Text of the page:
It can be a challenge to find those ‘in-between’ sizes for children still in need of daytime and/or nighttime protection as they are often too big for many typical baby diapers but then still too small for adult-sized protection. It may be worth checking out the cost and quality of store/pharmacy-brand products.
Here are several name-brand products parents of children on the spectrum have used with success. Some websites offer excellent discounts and even free shipping on bulk orders so be sure to do a little research. Some of the links below are amazon affiliate links so if you buy through these links Autism Parenting Magazine will receive a commission. As an Amazon Associate I earn from qualifying purchases.
- Up to size 6 – 35+ lbs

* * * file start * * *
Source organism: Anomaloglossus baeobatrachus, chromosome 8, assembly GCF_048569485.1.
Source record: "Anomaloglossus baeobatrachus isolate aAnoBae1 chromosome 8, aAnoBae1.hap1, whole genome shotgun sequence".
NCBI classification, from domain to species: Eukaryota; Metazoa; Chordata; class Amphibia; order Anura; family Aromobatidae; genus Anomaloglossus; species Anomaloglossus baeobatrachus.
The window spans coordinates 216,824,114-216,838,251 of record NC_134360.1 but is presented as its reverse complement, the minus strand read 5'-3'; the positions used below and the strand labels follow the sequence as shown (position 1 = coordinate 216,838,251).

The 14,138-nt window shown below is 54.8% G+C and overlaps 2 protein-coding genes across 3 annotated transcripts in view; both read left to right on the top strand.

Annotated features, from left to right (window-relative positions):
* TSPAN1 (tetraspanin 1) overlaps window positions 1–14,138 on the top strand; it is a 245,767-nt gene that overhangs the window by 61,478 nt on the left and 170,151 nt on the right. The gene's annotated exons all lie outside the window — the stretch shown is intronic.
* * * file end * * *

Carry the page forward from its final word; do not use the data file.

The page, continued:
- Cottony soft outer cover
- Soft stretchable waist and side panels
- Excellent leakage protection
- Hypoallergenic – extra soft inner liner with organic botanicals, vitamin E and aloe
- Up to size 6 – 35+ lbs
- Premium absorbency
- Totally free from chlorine processing
- Free of fragrance, inks and petroleum-based lotions
- Snug, flexible fit
- Up to size 7 – 41+ lbs
- 3-way fit adapts at the waist, legs, and bottom
- Up to 12 hours of overnight protection with some sizes
- 3 layers of absorbency versus only 2 in ordinary diapers
- Up to size L-XL – 58-85 lbs
- Quiet, cloth-like material
- Designed to be like underwear to let skin breathe
- Sizes Youth/Small Adult to Adult XL – Youth/Small Adult fits waist size 22″-36″ – 80-125 lbs
- Super absorbent polymer channel
- Helps prevent odors
- Breathability with air flow material to keep skin dry
- Discreet packaging
- Up to size 4-5 years – 36-46 lbs
- Embroidered oval handles sewn into our super soft wide waist band that allow for an easy grip
- 95% Cotton, 5% Spandex
- Up to size L/XL – 60-125 lbs.